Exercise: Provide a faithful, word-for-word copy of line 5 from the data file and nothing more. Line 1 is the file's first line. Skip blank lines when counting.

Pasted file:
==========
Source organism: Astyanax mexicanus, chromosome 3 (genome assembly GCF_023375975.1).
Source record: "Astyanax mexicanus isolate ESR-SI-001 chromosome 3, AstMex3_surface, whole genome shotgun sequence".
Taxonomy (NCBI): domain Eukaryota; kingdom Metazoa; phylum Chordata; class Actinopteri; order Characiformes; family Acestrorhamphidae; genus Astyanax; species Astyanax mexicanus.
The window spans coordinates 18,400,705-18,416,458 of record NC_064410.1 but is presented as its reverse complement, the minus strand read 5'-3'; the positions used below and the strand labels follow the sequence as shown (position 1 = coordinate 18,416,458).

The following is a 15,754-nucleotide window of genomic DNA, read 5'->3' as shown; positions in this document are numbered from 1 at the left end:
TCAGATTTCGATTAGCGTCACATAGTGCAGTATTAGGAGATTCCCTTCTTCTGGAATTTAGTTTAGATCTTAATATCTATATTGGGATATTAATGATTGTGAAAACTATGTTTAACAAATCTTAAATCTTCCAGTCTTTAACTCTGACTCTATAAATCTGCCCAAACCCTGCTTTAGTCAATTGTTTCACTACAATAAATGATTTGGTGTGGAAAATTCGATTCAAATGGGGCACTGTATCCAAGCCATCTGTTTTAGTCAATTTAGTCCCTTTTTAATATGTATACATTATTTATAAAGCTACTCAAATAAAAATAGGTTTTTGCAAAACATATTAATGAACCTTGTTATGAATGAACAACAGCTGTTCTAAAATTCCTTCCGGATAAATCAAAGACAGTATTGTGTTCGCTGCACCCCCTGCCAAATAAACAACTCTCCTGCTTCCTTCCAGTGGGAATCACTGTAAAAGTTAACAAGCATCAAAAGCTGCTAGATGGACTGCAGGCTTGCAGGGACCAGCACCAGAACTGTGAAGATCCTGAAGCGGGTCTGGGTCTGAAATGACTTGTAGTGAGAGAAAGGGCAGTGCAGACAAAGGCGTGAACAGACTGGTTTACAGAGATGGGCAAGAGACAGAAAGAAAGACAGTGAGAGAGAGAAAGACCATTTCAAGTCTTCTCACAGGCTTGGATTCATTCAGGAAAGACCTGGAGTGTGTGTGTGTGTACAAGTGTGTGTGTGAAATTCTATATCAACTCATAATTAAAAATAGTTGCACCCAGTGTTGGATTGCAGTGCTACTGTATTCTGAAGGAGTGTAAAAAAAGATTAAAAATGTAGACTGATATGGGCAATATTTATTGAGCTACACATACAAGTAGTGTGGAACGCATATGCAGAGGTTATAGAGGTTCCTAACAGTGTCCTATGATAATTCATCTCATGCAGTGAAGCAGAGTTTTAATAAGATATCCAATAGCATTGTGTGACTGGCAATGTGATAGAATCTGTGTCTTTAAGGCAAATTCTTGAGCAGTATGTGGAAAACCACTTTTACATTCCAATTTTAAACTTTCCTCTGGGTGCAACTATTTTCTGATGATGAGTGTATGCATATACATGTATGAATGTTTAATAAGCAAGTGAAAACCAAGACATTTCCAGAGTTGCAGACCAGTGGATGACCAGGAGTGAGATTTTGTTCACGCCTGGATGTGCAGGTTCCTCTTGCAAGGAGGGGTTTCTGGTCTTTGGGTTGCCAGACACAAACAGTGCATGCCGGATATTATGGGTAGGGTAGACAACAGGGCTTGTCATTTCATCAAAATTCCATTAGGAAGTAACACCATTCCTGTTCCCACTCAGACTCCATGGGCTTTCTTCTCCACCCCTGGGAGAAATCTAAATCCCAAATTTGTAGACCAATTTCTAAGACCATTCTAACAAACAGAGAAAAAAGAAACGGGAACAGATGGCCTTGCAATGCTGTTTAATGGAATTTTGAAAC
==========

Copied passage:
The following is a 15,754-nucleotide window of genomic DNA, read 5'->3' as shown; positions in this document are numbered from 1 at the left end: